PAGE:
Fiat Abarth – Piccole ma cattive!
For some reason Fiats have been on my mind. Today, looking through some industry press I noted Fiat recently held the unfortunate record for most days of inventory waiting to be sold (136). The new Fiat 500 is doing ok and the resurrected Abarth is a kick to drive but the 500L has failed to ignite much passion in the market.
In only vaguely related news, a couple days ago Sergio Marchionne, head of Fiat Chrysler Automobiles NV (FCA), pulled the plug on one of the industry’s most prominent and respected players, chairman of Ferrari Luca Cordero di Montezemolo.
While discussing the life and times of Fiat/Ferrari with an acquaintance this afternoon we rummaged back to earlier days of Fiat powered racing and my friend fondly recounted flogging a late ‘60s Fiat 750 Abarth on tracks here in California.
Setting aside the not so good recent Fiat news, we enjoyed reminiscing about the marvelous hardware Carlo Abarth created from otherwise prosaic coupes. I decided to follow the serendipitous path we had come upon and dig through my collection for interesting Abarth material.
Carlo Abarth was indeed a fascinating guy. He shared Enzo’s passion for racing and drove his teams to a long string of racing victories. A brilliant engineer, the breadth of his expertise and his capacity for innovation was amazing. Yet, after decades of success – punctuated by a number of missteps, his company was ultimately absorbed by his main benefactor, Fiat, in August 1971. Carlo’s fanatic focus on racing, combined with a famous my-way-or-the-highway attitude, meant profits sometimes failed to support his ambitions.
Making small bore machines go “… very, very fast…” was Carlo’s obsession. Don Rosendale wrote an excellent history recounting Abarth’s accomplishments, from which that quote is taken. At the time of the article (Automobile Quarterly, Vol. 1 No. 3 Fall 1962) an Abarth Simca 1300 had been clocked at 150 mph on a public highway outside Turin. At the LeMans trials a few months earlier, the modified Simca had beat the times of the quickest Jag XK-E by a humiliating 10 seconds a lap.
The car that made Mr. Abarth’s name famous in automotive racing households across Europe was the Fiat 600. Introduced in 1955, the 600 was the basis for the 750 Abarth coupe my friend campaigned
more than 50 years ago. The stock 600 made 22 horsepower. Carlo stroked it to 750cc and pulled 47 ponies from the same tiny block of aluminum. Bolting on a twin-cam head (Bialbero) to replace the pushrod system raised the power further. The Fiat 600 D model introduced in 1960 could be punched and stroked to a full litre – Carlo’s “Mille” engine. The modern 500 Abarth would undoubtedly suffer under Carlo’s scrutiny: too big, too heavy, too plush and nowhere near fast enough…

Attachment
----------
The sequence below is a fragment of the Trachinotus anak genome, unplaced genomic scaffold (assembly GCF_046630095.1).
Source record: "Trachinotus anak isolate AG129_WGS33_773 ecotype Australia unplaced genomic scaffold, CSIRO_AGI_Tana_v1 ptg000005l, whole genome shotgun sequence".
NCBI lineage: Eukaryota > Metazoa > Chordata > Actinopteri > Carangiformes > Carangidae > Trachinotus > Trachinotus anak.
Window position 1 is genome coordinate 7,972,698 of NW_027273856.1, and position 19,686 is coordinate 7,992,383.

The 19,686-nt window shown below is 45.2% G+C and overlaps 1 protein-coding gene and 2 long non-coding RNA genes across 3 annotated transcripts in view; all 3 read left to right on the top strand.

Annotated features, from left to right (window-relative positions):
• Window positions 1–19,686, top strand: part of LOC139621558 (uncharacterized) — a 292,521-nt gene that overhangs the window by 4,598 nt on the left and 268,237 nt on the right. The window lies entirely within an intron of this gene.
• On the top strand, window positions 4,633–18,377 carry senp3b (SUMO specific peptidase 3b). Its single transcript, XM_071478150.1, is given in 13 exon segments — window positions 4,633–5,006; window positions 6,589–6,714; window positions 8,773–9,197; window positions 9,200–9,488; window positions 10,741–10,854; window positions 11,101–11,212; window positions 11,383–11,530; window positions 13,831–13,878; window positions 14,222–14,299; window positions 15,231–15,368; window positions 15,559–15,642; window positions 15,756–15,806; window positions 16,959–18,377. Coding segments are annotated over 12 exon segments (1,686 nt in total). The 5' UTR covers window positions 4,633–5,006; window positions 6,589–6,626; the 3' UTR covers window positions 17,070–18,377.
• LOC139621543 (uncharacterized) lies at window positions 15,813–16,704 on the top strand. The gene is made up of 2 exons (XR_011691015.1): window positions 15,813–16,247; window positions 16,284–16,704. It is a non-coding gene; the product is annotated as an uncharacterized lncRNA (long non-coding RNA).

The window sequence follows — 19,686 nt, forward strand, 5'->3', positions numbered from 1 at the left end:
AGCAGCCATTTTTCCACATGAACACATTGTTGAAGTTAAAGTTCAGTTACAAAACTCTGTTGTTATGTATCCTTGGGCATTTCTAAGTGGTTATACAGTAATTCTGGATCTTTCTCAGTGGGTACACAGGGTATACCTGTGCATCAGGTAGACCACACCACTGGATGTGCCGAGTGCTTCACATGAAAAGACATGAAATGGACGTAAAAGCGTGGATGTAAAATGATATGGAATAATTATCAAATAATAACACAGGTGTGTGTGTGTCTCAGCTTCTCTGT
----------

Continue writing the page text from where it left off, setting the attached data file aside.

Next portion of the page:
In honor of one of those wonderful fanatics who pursued their automotive visions and advanced automotive technology by doing what “couldn’t be done”, over the next several weeks I’ll provide a short series of articles recounting some of Carlo Abarth’s story and remembering several of his creations.
To encourage audience participation I make this offer: I have a press presentation box (see photo) from the 2012 Fiat 500 Abarth North American Debut at the Los Angeles Auto Show – it really should be in the hands of an Abarth collector/owner/admirer. I propose anyone interested write a short Fiat Abarth story and send it along to me via e-mail (Word Doc, please). [firstname.lastname@example.org] A decent command of the English language is necessary, but my close circle of automotive cognoscenti and I will choose the one we like best. The winner will be notified in due course and the Abarth Presentation Kit awarded with appropriate ceremony.
Looking forward to your stories!
Fine print: Only one winner (only have one box). Decision of judges is final, regardless how arbitrary it may seem. All submittals become the property of Alden Jewell, unless specifically requested otherwise. Some of the better submittals may be published on this site or in other forms by Alden Jewell – attribution will always be included. If there is anything about this that violates some law I don’t know about the whole deal is off. Most important – Have fun.